Identify the standard symbols used in pedigrees and explain how pedigree analysis is used in determining mode of inheritance.
Pedigree analysis allows you to study an inherited trait in a group of related individuals to determine the pattern and characteristics of the trait, including its mode of inheritance, age of onset, and phenotypic variability
Describe the common features of Autosomal Recessive Inheritance
Only homozygotes are affected
Similar amount of both males and females affected
Consanguinity is often present
If both parents are affected, all children should be affected
If one parent is affected, all children are carriers
If one parent is affected and one is a carrier, ½ are affected and ½ are carriers
Describe the common features of Autosomal Dominant Inheritance:
More males affected than females
Affected individuals have affected parent, will have 50% of affected children
Unaffected family members will have no affected children
Describe the common features of X-linked recessive Inheritance
More males affected than females
No father to son transmission
Daughters of affected men are all carriers
Carrier females will have 50% affected sons
Affected females will have affected fathers AND affected or carrier mothers
Describe the common features of X-linked dominant inheritance
Females affected twice as often as males
Affected males transmit trait to all daughters but no sons
Affected females transmit trait to 50% of daughters and 50% of sons
Explain why some mutations are dominant and list examples.
1) Haploinsufficiency: half of the normal amount of protein is not enough.
Ex: familial hypercholesterolemia. The receptor needed to get cholesterol from blood to cells is mutated causing elevated levels of serum cholesterol.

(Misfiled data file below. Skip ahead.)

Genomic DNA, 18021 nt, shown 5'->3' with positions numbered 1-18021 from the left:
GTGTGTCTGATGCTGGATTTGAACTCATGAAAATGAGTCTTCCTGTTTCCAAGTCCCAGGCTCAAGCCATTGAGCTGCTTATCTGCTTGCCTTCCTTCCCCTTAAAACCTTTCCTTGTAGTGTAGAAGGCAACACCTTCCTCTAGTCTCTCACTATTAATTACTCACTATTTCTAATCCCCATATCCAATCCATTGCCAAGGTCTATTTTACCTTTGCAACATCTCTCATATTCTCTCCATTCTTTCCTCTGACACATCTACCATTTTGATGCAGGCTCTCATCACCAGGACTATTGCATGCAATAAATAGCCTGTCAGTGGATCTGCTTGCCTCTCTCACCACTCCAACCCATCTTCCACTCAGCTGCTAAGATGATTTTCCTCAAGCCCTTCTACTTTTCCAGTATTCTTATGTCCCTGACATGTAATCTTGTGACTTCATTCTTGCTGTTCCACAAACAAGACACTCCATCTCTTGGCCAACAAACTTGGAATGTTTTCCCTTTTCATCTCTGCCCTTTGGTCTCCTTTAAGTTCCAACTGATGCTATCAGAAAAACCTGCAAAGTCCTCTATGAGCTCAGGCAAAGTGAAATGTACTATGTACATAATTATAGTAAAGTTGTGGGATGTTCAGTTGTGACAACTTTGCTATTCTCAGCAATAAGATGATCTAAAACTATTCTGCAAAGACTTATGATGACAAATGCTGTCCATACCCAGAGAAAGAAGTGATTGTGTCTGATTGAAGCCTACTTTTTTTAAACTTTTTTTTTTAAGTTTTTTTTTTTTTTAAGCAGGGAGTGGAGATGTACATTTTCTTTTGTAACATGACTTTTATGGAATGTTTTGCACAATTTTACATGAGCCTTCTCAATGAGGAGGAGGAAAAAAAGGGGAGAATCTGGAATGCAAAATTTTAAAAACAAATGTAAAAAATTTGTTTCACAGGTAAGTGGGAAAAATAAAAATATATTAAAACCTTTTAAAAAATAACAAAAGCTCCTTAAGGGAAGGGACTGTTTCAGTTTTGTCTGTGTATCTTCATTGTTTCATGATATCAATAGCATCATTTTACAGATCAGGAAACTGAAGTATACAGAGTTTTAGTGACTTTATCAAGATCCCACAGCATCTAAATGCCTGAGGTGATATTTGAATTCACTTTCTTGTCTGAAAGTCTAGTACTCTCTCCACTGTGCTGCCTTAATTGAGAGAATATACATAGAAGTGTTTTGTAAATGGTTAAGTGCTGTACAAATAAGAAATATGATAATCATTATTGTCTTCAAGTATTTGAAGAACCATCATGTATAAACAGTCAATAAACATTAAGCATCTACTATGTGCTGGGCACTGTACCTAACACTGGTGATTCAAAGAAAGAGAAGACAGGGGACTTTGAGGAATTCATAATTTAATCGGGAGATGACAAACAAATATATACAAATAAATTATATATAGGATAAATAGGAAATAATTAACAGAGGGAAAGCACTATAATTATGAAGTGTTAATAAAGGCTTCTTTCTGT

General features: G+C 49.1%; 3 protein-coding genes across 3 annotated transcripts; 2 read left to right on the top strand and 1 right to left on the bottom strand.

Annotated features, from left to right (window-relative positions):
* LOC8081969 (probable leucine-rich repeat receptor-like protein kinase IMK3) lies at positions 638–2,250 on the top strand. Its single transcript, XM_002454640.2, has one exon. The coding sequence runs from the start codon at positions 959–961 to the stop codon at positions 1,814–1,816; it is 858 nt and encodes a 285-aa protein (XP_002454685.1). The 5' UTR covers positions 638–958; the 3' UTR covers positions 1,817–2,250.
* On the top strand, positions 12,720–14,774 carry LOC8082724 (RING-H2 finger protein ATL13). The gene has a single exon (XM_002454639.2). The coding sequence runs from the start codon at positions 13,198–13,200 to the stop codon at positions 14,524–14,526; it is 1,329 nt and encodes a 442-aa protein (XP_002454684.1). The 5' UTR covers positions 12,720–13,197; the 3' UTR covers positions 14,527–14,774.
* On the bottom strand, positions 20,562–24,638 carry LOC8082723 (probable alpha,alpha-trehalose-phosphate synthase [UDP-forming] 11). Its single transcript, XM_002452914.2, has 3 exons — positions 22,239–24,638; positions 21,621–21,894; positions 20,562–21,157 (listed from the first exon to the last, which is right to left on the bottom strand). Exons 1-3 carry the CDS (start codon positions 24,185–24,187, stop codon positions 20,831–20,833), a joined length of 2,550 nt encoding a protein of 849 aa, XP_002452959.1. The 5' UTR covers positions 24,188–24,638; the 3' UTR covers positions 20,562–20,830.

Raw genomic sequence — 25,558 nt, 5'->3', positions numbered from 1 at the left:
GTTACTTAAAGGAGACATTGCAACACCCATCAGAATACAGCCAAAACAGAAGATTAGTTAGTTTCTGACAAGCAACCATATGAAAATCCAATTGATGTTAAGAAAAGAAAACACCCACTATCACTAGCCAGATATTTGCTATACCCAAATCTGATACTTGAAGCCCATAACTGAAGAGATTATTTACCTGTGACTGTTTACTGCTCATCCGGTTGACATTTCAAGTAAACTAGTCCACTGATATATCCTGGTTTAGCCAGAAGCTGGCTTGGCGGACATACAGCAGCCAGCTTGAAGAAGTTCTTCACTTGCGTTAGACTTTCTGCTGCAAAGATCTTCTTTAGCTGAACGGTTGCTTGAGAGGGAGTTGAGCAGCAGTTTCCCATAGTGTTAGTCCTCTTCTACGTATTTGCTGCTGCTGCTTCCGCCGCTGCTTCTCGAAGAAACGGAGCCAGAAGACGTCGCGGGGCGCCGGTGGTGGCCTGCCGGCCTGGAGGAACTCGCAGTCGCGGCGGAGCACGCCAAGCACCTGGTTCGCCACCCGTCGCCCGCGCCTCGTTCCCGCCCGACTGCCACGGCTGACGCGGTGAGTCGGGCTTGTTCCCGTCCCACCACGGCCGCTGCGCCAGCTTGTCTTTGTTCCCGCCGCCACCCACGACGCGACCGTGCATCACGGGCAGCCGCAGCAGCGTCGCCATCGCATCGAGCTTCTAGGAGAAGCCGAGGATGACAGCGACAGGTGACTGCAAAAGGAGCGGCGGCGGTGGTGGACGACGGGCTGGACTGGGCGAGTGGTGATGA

2) Dominant negative effect: a mutant protein interferes with the function of a normal protein
Ex: Osteogenesis imperfecta
3) Gain of function: New or enhanced property of the protein
Ex: Achondroplasia, Huntington disease
What is Allelic Heterogeneity?
Many genes have more than one mutant allele. Allelic heterogeneity is caused by different mutations in the SAME gene
Different alleles may lead to clinically indistinguishable phenotypes, different severity and/or extent of symptoms, and different clinical presentations.
What is Locus Heterogeneity?
The same condition can be caused by mutations in different genes. Locus heterogeneity is caused by mutations in DIFFERENT genes.
What is Penetrance?
The likelihood that the disease allele will result in the disease
Describe Delayed Onset
An individual may pass the allele on to offspring but due of unrelated causes prior to showing the disease (ie a disease that presents later in life such as Huntington’s disease).
What is Germline Mosaicism?
Mutation in the germ stem cell that results in mutated gametes
Ex: A family with two children affected with a dominant disease without prior family history= likely mosaicism of the gonads (highly unlikely that two mutations will occur spontaneously in two siblings).
Diverse effects of a single gene on several organs
Ex: Marfan syndrome- mutations in fibrillin gene leads to connective tissue weakness. Can affect cardiac, skeleton, and eyes differently in different affected individuals.
Describe Variable Expressivity
The degree of clinical manifestation of the SAME mutant allele in different individuals.